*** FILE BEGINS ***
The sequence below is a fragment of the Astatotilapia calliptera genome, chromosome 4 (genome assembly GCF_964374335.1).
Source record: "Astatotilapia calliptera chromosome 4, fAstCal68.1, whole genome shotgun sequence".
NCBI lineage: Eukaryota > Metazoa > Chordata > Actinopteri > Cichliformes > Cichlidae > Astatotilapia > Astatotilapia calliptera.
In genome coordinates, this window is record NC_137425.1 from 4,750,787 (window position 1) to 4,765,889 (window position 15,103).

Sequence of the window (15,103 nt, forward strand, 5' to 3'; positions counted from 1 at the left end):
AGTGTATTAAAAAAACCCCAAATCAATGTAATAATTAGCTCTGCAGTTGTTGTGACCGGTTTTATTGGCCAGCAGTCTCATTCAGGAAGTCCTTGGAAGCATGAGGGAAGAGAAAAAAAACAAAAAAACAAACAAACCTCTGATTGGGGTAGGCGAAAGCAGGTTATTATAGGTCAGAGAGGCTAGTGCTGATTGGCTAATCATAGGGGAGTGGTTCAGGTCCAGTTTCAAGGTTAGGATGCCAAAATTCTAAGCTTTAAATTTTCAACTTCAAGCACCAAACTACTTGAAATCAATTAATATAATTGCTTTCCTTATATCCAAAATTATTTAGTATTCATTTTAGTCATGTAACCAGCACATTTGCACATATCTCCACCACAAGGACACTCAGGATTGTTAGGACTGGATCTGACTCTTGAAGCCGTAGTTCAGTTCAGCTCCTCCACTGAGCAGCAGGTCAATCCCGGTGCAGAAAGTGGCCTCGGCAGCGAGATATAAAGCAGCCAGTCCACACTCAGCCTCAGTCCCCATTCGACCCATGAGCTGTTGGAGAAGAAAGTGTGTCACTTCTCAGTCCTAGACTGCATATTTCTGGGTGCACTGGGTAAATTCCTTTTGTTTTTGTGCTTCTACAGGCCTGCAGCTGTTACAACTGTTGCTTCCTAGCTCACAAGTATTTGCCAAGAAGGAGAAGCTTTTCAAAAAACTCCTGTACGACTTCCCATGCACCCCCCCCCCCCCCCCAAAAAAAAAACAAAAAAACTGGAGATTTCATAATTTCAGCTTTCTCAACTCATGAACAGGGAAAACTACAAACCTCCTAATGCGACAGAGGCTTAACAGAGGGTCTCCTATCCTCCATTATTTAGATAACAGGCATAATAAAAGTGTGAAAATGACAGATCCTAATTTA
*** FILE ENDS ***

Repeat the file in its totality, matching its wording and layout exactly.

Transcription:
The sequence below is a fragment of the Astatotilapia calliptera genome, chromosome 4 (genome assembly GCF_964374335.1).
Source record: "Astatotilapia calliptera chromosome 4, fAstCal68.1, whole genome shotgun sequence".
NCBI lineage: Eukaryota > Metazoa > Chordata > Actinopteri > Cichliformes > Cichlidae > Astatotilapia > Astatotilapia calliptera.
In genome coordinates, this window is record NC_137425.1 from 4,750,787 (window position 1) to 4,765,889 (window position 15,103).

Sequence of the window (15,103 nt, forward strand, 5' to 3'; positions counted from 1 at the left end):
AGTGTATTAAAAAAACCCCAAATCAATGTAATAATTAGCTCTGCAGTTGTTGTGACCGGTTTTATTGGCCAGCAGTCTCATTCAGGAAGTCCTTGGAAGCATGAGGGAAGAGAAAAAAAACAAAAAAACAAACAAACCTCTGATTGGGGTAGGCGAAAGCAGGTTATTATAGGTCAGAGAGGCTAGTGCTGATTGGCTAATCATAGGGGAGTGGTTCAGGTCCAGTTTCAAGGTTAGGATGCCAAAATTCTAAGCTTTAAATTTTCAACTTCAAGCACCAAACTACTTGAAATCAATTAATATAATTGCTTTCCTTATATCCAAAATTATTTAGTATTCATTTTAGTCATGTAACCAGCACATTTGCACATATCTCCACCACAAGGACACTCAGGATTGTTAGGACTGGATCTGACTCTTGAAGCCGTAGTTCAGTTCAGCTCCTCCACTGAGCAGCAGGTCAATCCCGGTGCAGAAAGTGGCCTCGGCAGCGAGATATAAAGCAGCCAGTCCACACTCAGCCTCAGTCCCCATTCGACCCATGAGCTGTTGGAGAAGAAAGTGTGTCACTTCTCAGTCCTAGACTGCATATTTCTGGGTGCACTGGGTAAATTCCTTTTGTTTTTGTGCTTCTACAGGCCTGCAGCTGTTACAACTGTTGCTTCCTAGCTCACAAGTATTTGCCAAGAAGGAGAAGCTTTTCAAAAAACTCCTGTACGACTTCCCATGCACCCCCCCCCCCCCCCCAAAAAAAAAACAAAAAAACTGGAGATTTCATAATTTCAGCTTTCTCAACTCATGAACAGGGAAAACTACAAACCTCCTAATGCGACAGAGGCTTAACAGAGGGTCTCCTATCCTCCATTATTTAGATAACAGGCATAATAAAAGTGTGAAAATGACAGATCCTAATTTA